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What Happened to Rs 1000-Crore Nirbhaya Fund? 73% Went in Building Roads & Railways, Rest Unused; Reveals Report
8 years later, a new report by NGO Oxfam India says that the funds have largely been underutilized and not reaching the women it's meant to safeguard.
New Delhi: In the aftermath of the gruesome 2012 Delhi gang-rape, a whopping sum of Rs 1000 crore was allocated to the Nirbhaya Fund meant to be used for the protection of women. Former finance minister P. Chidambaram had announced the fund in 2013 with the sole purpose of ‘protecting the dignity and ensuring the safety of women in India.’ Ideally, the amount would contribute to setting up of helplines, crisis centres, gender sensitisation training programmes to empower women.
However, 8 years later, a new report by NGO Oxfam India says that the funds have largely been underutilized and not reaching the women it’s meant to safeguard.
Money not reaching women
According to the report, nearly 73 per cent of the allocations have gone to the Home Ministry, and it’s unclear as to where the funds are being allocated and how much of it is actually spent on women. The money has gone into buildings roads and railways, part of it to improve lighting on roads and railway stations, setting up more CCTV cameras, and for a research grant to test panic buttons in vehicles. However, these measures do not exclusively benefit women, according to the report.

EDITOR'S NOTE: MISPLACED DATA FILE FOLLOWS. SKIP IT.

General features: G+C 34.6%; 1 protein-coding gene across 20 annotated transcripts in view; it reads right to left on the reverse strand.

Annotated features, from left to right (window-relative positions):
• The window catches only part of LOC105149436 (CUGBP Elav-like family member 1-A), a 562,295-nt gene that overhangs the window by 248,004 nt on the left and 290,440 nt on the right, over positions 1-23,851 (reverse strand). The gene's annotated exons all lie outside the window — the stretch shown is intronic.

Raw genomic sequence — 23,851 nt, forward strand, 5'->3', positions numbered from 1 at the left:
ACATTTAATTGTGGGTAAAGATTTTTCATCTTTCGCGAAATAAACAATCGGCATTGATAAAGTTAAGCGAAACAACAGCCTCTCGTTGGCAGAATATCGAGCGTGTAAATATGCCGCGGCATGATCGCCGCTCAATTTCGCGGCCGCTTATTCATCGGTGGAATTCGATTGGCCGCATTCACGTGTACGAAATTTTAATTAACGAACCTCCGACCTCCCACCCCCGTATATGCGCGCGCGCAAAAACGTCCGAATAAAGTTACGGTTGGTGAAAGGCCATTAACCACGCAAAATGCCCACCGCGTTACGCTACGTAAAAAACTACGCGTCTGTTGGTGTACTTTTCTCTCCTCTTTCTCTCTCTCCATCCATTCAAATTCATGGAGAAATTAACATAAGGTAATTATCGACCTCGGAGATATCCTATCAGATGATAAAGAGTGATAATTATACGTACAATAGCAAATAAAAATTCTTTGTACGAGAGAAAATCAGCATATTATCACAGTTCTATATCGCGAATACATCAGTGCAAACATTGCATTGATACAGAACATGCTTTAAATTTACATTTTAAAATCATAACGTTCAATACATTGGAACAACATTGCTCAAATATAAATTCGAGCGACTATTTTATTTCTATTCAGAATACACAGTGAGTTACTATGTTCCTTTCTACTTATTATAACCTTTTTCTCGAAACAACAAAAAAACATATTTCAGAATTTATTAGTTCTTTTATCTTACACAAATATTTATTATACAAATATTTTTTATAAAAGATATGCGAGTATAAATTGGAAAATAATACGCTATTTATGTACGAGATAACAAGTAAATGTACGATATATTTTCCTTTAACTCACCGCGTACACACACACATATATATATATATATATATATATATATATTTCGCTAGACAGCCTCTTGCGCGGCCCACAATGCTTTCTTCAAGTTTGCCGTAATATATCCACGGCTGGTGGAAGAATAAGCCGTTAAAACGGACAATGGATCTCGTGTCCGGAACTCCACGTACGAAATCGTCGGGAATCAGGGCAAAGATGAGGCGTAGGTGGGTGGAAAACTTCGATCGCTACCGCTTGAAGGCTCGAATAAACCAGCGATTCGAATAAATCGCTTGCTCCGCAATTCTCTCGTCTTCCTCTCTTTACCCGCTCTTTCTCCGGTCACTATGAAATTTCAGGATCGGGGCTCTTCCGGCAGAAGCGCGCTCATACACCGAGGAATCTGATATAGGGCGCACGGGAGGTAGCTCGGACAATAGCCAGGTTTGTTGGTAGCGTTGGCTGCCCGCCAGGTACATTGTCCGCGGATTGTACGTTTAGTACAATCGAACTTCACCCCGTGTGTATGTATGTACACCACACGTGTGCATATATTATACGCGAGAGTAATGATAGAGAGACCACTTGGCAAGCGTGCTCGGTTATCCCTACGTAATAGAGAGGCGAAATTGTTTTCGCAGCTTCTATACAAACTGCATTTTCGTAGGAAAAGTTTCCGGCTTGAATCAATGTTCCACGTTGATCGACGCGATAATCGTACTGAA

“The money has largely paid for programmes, improving emergency response services, upgrading forensic labs or expanding units fighting cyber crimes — that don’t exclusively benefit women,” Amita Pitre of Oxfam India told the BBC. “People want technology-based answers – but that won’t help in 80% of cases where the accused are people known to women,” Pitre added.
The same had also been criticised by Nirbhaya’s mother, Asha Devi in 2017, who had said, “The Nirbhaya Fund should have been used for women’s security and empowerment but it is being used for works like road construction.”
Funds underfunded and underutilised
Meanwhile, less than 20 per cent was allocated to women and child development ministry, out of which only three to five per cent has been utilised and the rest remain evidently underused. As per the BBC report, WCD used only 20% of the money it had received up to 2019, accounting for about a quarter of the total Nirbhaya Fund spending since 2013.
More so, other state governments have largely remained non-chalant and have hardly used the cash for its primary purpose. Many states like West Bengal, Uttar Pradesh, Tamil Nadu, Maharashtra, Madhya Pradesh, Kerala, Karnataka, Delhi and Andhra Pradesh have used less than 25 per cent of the funds allocated to them.
By Oxfam’s calculations, the Nirbhaya Fund is underfunded too, and it needs $1.3bn to allow even 60% of women dealing with any form of violence to be able to access services.
Is this how we safeguard women?